Senedd Member Joyce Watson hopes to introduce a ‘Blue Carbon’ Bill to help Wales become a net-zero carbon emission country by 2050. The Labour Mid and West Wales representative’s bid is backed by the Marine Conservation Society.
· Welsh seas more than a third larger than Welsh land mass, around 32,000km²
· Welsh Government committed to decreasing emissions by 95% by 2050
· At least 113 million tonnes of carbon already stored in Welsh marine habitats
The proposed new law has been entered in the Welsh Parliament’s Member Bill ballot, which will take place on Monday (22 September). If selected, MS’s will debate, scrutinise and vote on the plan.
Joyce Watson MS said:
“The Welsh Government is committed to decreasing Wales’ carbon emissions by 95% by 2050, with an ambition to reach net zero. Nature-based solutions can help us achieve that goal.
“Welsh seas are more than a third larger than our land mass – and at least 113 million tonnes of carbon are already stored in our marine habitats, almost 10 years’ worth of Welsh carbon emissions.
“A Blue Carbon Bill would ensure the protection and recovery of key marine habitats and help Wales become a net-zero carbon emission country by 2050.”
The Marine Conservation Society’s recent report, Blue carbon: ocean-based solutions to the climate crisis, outlines the ocean’s capacity to absorb and store carbon from the atmosphere – but only if properly protected and recovered.
Marine ecosystems like seagrass meadows, saltmarshes and mangroves are blue carbon habitats, meaning they capture and store carbon from the atmosphere just like plants and trees on land. Blue carbon is also stored in seafloor sediment, where plants are rooted, and in the animals who live in the water, including seabirds, fish and larger mammals, like whales.
Angie Contestabile, Marine Conservation Society’s Public Affairs Manager for Wales said:
“Welsh waters are home to incredibly powerful blue carbon habitats, all of them vital in fighting the climate crisis. However, we must ensure that the ocean has the resilience to help us. That’s why we’re supporting Joyce’s bid for new legislation to address the gap in protection and additional management of these vital marine and coastal assets.”
Under the Environment (Wales) Act 2016, the Welsh Government must reduce emissions of greenhouse gases (GHGs) in Wales by at least 80% by the year 2050 – it has since committed to net-zero emissions by 2050.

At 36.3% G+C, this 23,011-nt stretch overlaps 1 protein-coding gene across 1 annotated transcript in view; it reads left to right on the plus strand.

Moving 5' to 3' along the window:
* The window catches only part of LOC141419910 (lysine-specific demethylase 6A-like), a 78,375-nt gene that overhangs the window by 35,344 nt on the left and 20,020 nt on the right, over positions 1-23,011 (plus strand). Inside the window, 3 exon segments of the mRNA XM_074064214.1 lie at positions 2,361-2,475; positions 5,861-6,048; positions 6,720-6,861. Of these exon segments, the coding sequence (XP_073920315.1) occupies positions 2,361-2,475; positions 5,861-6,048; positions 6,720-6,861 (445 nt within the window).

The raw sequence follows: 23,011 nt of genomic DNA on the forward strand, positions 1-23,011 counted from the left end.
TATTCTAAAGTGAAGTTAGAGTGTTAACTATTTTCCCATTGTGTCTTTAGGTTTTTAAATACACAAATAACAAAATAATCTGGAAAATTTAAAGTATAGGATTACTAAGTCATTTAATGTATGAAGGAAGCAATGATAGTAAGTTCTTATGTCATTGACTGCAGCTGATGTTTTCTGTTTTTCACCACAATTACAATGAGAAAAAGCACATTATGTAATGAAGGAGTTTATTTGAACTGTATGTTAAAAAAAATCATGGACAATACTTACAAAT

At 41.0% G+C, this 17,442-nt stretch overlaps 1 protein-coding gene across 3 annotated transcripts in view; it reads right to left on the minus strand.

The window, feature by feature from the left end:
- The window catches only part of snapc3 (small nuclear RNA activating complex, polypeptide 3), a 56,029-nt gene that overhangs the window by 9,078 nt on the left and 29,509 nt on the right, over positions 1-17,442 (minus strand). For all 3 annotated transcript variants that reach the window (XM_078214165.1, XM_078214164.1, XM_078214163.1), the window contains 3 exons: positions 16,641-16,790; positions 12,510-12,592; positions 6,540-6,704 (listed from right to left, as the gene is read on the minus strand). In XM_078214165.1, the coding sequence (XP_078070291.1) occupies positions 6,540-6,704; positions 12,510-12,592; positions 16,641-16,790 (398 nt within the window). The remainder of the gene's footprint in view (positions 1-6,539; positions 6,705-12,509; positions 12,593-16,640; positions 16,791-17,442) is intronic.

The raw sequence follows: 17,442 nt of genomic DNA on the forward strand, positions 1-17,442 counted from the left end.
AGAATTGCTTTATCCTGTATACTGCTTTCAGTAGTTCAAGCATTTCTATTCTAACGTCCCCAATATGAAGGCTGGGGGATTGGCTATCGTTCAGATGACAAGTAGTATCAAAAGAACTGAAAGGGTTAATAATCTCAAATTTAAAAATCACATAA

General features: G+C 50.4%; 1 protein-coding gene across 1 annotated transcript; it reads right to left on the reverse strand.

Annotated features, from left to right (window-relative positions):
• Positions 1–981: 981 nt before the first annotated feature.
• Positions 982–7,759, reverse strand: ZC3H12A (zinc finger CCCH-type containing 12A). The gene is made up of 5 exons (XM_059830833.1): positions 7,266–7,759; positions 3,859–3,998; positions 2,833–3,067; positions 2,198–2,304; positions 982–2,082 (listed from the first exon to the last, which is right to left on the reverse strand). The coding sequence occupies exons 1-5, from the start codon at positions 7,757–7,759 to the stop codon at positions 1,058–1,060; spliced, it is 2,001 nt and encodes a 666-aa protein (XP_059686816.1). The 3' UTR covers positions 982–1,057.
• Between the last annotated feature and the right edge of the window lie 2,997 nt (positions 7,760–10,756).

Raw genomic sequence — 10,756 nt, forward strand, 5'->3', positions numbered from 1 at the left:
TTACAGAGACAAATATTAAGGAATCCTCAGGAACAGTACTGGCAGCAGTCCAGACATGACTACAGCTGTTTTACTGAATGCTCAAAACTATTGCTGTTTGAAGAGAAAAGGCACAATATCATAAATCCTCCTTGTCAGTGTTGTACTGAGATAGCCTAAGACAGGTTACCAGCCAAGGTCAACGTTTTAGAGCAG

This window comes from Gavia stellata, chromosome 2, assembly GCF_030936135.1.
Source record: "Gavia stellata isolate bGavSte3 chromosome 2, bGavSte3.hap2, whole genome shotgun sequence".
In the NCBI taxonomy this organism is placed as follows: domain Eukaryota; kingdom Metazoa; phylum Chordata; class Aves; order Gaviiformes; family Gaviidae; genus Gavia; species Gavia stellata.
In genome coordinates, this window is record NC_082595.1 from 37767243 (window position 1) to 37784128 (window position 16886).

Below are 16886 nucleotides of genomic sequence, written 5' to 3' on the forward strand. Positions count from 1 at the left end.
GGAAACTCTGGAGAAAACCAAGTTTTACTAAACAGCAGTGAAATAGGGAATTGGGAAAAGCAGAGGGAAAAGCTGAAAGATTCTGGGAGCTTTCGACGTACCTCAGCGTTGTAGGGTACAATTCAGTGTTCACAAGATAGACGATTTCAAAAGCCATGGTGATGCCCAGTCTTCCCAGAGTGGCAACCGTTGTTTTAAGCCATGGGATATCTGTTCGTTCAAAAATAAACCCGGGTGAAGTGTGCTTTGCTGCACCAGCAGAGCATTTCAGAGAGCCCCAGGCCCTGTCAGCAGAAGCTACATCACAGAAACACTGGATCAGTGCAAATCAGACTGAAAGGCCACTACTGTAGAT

Mrs Watson is a long-standing member of the Senedd’s environment committee and marine environment champion. Last year she led a backbench Senedd debate calling for a ‘Teal New Deal’ for Wales, encompassing: sustainable fisheries; investment in renewables and marine energy zones; fully protected management of marine areas; and safeguarding blue carbon.
Her Blue Carbon Bill could lead to the funding, development and implementation of a national Blue Carbon Recovery Plan which would:
1. Establish a Wales Blue Carbon Forum
2. Undertake a blue carbon audit for Wales to address current gaps in evidence base of Welsh blue carbon stores
3. Establish ‘blue carbon protection zones’ to provide additional protection for key blue carbon stores and habitats
4. Invest in ‘climate smart’ fisheries to reduce pressure on blue carbon stores from active fishing gear by incentivising the use of low-impact and passive fishing gears
5. Protect blue carbon already within Marine Protected Areas by prohibiting some activities that have the potential to cause significant damage to blue carbon habitats
6. Adopt actions to decarbonise the Welsh fishing fleet by setting out a programme to replace older vessels with new energy efficient vessels and alternative fuel use, and remove any existing harmful fuel subsidies
7. Invest in fish carbon restoration strategies with the purpose of supporting: incentivisation and promotion of low-carbon, sustainable fish and aquaculture products in Wales; reduction of waste in the seafood supply chain; and promotion of climate smart aquaculture production